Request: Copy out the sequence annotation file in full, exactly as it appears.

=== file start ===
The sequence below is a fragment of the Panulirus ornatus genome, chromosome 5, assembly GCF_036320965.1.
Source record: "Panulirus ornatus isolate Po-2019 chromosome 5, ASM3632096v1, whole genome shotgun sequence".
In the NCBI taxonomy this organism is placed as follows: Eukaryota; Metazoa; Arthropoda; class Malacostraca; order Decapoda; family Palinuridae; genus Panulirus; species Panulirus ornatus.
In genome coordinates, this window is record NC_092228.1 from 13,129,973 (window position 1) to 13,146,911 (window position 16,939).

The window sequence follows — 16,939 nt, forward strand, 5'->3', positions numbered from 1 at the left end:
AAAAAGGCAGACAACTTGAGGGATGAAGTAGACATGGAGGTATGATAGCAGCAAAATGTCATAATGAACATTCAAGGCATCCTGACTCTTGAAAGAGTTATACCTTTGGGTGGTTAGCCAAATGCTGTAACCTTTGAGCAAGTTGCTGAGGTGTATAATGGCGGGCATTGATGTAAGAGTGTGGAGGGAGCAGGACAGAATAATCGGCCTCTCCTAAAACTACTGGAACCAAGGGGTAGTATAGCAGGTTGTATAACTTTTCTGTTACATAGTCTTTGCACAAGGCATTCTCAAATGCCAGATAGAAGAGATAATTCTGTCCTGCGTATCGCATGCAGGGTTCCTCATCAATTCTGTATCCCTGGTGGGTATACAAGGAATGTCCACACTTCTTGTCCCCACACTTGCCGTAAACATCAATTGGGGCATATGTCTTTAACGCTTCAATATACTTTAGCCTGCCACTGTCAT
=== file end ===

The sequence below is a fragment of the Panulirus ornatus genome, chromosome 5, assembly GCF_036320965.1.
Source record: "Panulirus ornatus isolate Po-2019 chromosome 5, ASM3632096v1, whole genome shotgun sequence".
In the NCBI taxonomy this organism is placed as follows: Eukaryota; Metazoa; Arthropoda; class Malacostraca; order Decapoda; family Palinuridae; genus Panulirus; species Panulirus ornatus.
In genome coordinates, this window is record NC_092228.1 from 13,129,973 (window position 1) to 13,146,911 (window position 16,939).

The window sequence follows — 16,939 nt, forward strand, 5'->3', positions numbered from 1 at the left end:
AAAAAGGCAGACAACTTGAGGGATGAAGTAGACATGGAGGTATGATAGCAGCAAAATGTCATAATGAACATTCAAGGCATCCTGACTCTTGAAAGAGTTATACCTTTGGGTGGTTAGCCAAATGCTGTAACCTTTGAGCAAGTTGCTGAGGTGTATAATGGCGGGCATTGATGTAAGAGTGTGGAGGGAGCAGGACAGAATAATCGGCCTCTCCTAAAACTACTGGAACCAAGGGGTAGTATAGCAGGTTGTATAACTTTTCTGTTACATAGTCTTTGCACAAGGCATTCTCAAATGCCAGATAGAAGAGATAATTCTGTCCTGCGTATCGCATGCAGGGTTCCTCATCAATTCTGTATCCCTGGTGGGTATACAAGGAATGTCCACACTTCTTGTCCCCACACTTGCCGTAAACATCAATTGGGGCATATGTCTTTAACGCTTCAATATACTTTAGCCTGCCACTGTCAT